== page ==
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I moved into my current house roughly 10 years ago and there were two mini trees already planted by the previous residents –a Red Almond and a Moringa Oliefera – whose magical properties I had absolutely no clue about back then
Years went by and the Trees grew humongous; well only one remained as Red Almond couldn’t sustain it’s own weight and literally twitched in half sadly but Moringa branched out massively.
People from around would come knocking on our door asking for permission to collect it’s leaves or seeds or pluck it’s flowers for medicinal purposes and it was then that I looked it up on Google to figure out what this Magic was all about — The Tree of Life, they called it, like an elixir of sorts with superbly amazing benefits.
Why Called The Tree of Life?
You should rather be asking Why not?
What’s something that’s packed with Vitamin A, B1, B2, B3,B6, C, Zinc, Potassium, Magnesium, Calcium, Iron, Phosphorus etc and that too having 25 times more iron than spinach, 17 times more calcium than milk, 15 times more potassium than bananas and nine times more protein than yoghurt, be called then?
From protecting the liver to treating Cancer, from nourishing the hair and skin to fighting bacterial diseases, from making bones stronger to reducing blood pressure and what not, this immune boosting Miracle Tree or botanically called as Moringa Oliefera is indeed nothing less than Magic.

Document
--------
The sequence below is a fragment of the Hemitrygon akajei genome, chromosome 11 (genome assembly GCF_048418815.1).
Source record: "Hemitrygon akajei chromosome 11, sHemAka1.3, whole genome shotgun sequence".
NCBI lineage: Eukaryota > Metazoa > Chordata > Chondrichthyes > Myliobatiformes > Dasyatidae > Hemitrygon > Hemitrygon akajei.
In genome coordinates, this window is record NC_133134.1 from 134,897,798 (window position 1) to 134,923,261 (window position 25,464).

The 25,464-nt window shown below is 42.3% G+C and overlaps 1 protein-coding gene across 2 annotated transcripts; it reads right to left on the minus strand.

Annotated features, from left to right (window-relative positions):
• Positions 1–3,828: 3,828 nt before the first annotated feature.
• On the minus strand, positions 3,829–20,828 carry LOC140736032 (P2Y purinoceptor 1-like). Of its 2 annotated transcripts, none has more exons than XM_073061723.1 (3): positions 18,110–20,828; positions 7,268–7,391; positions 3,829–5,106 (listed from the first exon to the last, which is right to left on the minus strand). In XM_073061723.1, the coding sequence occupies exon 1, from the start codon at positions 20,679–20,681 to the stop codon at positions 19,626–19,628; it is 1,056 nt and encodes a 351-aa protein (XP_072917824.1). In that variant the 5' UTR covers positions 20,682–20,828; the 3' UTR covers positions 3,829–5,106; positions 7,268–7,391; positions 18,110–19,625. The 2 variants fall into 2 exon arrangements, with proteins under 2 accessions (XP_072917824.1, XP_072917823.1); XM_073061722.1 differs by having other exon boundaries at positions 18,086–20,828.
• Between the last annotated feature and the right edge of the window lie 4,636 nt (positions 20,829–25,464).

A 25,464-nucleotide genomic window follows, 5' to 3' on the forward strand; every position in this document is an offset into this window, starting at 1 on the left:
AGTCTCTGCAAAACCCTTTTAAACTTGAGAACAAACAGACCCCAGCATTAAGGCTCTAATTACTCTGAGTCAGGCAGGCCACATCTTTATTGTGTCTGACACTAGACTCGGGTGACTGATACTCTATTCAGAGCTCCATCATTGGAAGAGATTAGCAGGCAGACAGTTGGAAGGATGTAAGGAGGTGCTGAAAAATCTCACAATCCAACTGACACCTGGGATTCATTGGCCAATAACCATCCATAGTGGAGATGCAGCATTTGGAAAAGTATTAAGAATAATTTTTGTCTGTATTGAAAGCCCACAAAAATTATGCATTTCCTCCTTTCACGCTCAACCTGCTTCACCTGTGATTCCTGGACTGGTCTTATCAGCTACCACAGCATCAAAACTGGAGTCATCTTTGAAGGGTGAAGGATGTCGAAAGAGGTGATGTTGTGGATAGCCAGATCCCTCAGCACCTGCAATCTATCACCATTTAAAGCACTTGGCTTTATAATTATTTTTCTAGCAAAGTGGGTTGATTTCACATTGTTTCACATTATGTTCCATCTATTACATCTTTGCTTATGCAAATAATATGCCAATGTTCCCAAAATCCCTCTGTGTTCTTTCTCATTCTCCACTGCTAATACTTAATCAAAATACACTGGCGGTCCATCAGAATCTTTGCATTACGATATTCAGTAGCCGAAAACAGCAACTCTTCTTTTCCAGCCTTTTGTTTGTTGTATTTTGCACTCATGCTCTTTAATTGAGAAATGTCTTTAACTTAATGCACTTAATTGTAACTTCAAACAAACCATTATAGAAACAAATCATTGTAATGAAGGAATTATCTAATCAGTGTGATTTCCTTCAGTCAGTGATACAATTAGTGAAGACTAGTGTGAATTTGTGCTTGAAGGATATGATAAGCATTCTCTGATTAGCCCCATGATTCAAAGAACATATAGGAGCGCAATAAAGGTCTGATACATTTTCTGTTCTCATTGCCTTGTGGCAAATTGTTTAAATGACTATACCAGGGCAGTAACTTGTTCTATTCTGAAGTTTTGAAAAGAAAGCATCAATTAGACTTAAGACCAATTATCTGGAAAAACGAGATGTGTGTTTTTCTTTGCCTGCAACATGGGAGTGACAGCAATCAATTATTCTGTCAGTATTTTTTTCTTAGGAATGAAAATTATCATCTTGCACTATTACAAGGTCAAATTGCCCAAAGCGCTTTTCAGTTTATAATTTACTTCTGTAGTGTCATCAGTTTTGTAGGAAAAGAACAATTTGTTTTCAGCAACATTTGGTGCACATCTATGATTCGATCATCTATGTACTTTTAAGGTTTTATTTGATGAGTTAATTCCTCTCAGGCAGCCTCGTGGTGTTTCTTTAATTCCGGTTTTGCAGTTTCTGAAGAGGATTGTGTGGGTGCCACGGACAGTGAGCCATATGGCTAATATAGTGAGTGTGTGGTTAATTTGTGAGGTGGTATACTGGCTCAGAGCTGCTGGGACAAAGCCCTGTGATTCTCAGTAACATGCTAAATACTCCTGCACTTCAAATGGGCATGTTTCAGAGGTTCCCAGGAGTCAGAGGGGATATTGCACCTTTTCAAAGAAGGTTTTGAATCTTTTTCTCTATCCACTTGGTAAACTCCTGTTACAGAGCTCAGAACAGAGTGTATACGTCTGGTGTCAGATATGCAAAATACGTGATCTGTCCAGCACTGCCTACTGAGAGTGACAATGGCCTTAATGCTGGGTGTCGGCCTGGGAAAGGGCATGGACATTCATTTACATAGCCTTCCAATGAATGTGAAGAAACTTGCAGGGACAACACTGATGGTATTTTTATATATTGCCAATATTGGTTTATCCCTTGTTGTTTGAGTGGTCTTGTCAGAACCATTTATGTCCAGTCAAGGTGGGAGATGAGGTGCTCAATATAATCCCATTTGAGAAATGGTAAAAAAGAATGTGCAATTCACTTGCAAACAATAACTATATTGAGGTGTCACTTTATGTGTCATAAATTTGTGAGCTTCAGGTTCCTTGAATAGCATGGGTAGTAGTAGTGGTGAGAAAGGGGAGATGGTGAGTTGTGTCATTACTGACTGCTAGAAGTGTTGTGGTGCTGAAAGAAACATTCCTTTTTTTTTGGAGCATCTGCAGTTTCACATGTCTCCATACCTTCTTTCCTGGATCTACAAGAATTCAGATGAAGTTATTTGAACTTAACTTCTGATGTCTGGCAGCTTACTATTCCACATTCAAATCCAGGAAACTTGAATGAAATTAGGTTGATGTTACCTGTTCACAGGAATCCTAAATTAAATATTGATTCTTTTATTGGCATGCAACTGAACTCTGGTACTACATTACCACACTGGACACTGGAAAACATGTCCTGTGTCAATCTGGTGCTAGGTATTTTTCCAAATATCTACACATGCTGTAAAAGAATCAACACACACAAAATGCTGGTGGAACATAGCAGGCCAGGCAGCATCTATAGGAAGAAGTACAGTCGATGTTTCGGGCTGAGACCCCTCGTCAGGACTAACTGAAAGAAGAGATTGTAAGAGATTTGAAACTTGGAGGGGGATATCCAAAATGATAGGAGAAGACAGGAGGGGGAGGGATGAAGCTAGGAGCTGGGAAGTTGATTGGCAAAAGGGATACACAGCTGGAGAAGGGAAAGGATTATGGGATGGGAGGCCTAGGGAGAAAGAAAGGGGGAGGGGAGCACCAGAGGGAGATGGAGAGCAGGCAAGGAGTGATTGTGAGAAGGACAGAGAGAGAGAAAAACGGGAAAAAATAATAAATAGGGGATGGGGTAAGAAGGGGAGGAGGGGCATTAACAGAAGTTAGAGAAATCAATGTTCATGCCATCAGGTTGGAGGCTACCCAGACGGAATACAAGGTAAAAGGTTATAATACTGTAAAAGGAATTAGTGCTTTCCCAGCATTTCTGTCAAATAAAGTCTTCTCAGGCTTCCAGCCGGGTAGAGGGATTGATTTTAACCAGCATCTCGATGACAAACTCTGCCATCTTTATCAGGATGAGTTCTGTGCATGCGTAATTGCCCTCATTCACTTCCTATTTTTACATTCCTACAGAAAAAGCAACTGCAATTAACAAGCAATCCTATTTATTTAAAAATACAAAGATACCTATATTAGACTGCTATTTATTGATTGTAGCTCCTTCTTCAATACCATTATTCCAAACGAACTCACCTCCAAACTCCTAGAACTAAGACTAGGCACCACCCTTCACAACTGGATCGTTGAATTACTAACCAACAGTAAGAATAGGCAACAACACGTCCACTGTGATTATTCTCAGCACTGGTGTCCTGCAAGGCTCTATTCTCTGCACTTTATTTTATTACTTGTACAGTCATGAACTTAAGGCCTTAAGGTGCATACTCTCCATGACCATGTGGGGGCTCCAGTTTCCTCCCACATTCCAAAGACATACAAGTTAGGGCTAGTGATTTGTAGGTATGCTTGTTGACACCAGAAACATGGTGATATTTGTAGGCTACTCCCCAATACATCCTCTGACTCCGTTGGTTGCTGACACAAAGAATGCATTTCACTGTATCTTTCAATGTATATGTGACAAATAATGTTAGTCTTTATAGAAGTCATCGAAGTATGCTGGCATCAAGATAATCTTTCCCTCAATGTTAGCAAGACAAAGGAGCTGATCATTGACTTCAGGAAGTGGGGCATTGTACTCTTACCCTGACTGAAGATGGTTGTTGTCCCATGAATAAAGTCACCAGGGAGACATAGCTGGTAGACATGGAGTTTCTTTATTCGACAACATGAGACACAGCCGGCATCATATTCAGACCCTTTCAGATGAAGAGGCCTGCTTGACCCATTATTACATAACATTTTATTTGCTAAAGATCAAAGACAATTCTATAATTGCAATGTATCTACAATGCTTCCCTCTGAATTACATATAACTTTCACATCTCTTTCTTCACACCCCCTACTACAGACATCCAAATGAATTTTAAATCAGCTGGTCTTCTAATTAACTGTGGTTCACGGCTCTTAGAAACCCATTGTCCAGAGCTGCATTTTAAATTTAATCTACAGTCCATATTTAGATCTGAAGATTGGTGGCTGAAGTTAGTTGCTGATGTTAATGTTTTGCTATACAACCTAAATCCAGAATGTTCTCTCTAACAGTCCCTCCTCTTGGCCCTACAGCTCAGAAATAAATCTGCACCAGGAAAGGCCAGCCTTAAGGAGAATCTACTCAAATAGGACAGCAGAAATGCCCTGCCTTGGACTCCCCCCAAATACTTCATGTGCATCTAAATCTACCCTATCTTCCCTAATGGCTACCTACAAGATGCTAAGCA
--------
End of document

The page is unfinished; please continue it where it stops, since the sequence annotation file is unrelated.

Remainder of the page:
Hailing originally from India, this tree is easily grown in the environments of South Asia and is one of the few trees which can be consumed wholly from it’s bark to seeds to flowers, leaves and even it’s seed oil, making it a complete MEAL IN A TREE!
How to Consume Moringa?
There are several ways to make this a part of your daily diet.
- Easiest being as a Kahva – boiling it’s leaves with a squeeze of lemon and honey to cancel the bitterness. Smaller leaves are young and more high on nutrition.
- Cooking it’s pods with mince meat for flavour – the thinner the pods, the sweeter they’ll be.
- Cooking it’s flowers along with the pods or separately, as a vegetable
- Crushed/ powered form of leaves used as a sprinkler on salads and other foods.
- Powdered Moringa scooped spoonful with a glass of warm / cold water
- Edible Moringa seed oil known as ‘Ben oil’ is used as a Salad dressing or for cooking.
- Pickle the roots in vinegar
- Roast the mature seeds for snacking
Moringa & COVID 19
In the wake of COVID-19 with no evident cure on the counter and the hot topic of Immunity building on the rise, this super food, amongst other options, is what people are looking for developing a defense against the Virus.
It’s strength and Immune boosting properties are growing popular in the people lately and various products are being shelved in the markets now.
Not only can Moringa be used as medicine but also industrially as animal feed or food supplements.
Watch this quick video On Moringa Oliefera tree growing rapidly in my house